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Hoffmann, R. A wiki for the life sciences where authorship matters. Nature Genetics (2008)

Decreased rates of methionine synthesis by methylene tetrahydrofolate reductase-deficient fibroblasts and lymphoblasts.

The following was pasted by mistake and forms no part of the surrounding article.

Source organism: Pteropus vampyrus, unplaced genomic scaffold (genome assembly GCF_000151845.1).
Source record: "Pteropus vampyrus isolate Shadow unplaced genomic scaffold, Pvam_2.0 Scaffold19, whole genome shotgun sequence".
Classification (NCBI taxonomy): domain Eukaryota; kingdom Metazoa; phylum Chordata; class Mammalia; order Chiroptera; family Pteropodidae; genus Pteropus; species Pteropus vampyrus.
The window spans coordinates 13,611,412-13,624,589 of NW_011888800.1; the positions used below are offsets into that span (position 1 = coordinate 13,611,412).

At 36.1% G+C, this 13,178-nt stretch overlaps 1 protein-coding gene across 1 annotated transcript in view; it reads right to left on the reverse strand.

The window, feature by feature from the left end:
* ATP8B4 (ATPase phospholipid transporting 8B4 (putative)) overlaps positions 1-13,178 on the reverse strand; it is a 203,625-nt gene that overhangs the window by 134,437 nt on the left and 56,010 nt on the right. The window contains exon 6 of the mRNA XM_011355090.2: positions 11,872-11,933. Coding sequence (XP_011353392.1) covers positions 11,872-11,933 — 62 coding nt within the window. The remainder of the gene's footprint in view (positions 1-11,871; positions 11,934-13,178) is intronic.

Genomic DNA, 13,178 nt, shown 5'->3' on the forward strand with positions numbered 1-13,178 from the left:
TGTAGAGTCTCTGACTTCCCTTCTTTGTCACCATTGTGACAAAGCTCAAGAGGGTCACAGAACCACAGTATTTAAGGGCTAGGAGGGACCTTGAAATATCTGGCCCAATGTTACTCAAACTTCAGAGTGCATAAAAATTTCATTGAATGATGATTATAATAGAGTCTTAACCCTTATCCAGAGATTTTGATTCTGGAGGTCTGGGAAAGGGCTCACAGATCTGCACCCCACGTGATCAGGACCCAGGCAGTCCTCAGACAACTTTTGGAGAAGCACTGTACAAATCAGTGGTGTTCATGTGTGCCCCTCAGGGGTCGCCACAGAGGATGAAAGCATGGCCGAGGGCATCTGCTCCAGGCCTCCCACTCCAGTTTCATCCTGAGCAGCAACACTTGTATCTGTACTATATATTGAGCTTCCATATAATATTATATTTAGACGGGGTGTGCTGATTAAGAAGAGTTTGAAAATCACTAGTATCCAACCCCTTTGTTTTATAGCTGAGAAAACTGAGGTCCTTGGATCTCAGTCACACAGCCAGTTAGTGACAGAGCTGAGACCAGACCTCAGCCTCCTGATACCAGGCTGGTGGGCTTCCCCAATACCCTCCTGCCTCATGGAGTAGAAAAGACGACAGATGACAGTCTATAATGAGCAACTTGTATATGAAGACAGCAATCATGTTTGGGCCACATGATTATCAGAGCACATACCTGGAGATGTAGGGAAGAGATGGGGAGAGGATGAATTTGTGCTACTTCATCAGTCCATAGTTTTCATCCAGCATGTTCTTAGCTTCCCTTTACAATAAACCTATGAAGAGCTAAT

Methionine synthesis from homocysteine was measured in intact human fibroblasts and lymphoblasts using a [14C]formate label. Seven fibroblast lines and two lymphoblast lines derived from patients with 5,10-methylene tetrahydrofolate reductase deficiency had rates of methionine synthesis that were from 4 to 43% of normal. When the patients were divided by clinical status into mildly (two patients), moderately (two patients), and severely (three patients) affected, methionine biosynthesis expressed as a percent of control values was 43 and 33%, 11 and 10%, and 7, 6, and 4%, respectively, in fibroblasts. Similar data for the two lymphoblast lines were 36 and 26% for a mildly and moderately affected patient, respectively. These data are to be contrasted with the measurement of residual enzyme activity in cell extracts which agrees less precisely with the clinical status of the patients. In the presence of normal methionine synthetase activity, the rate of synthesis of methionine from homocysteine is a function of the activity of the enzyme 5,10-methylene tetrahydrofolate reductase, and measurement of the methionine biosynthetic capacity of cells deficient in this enzyme accurately reflects the clinical status of the patient from whom the cells were derived.[1]


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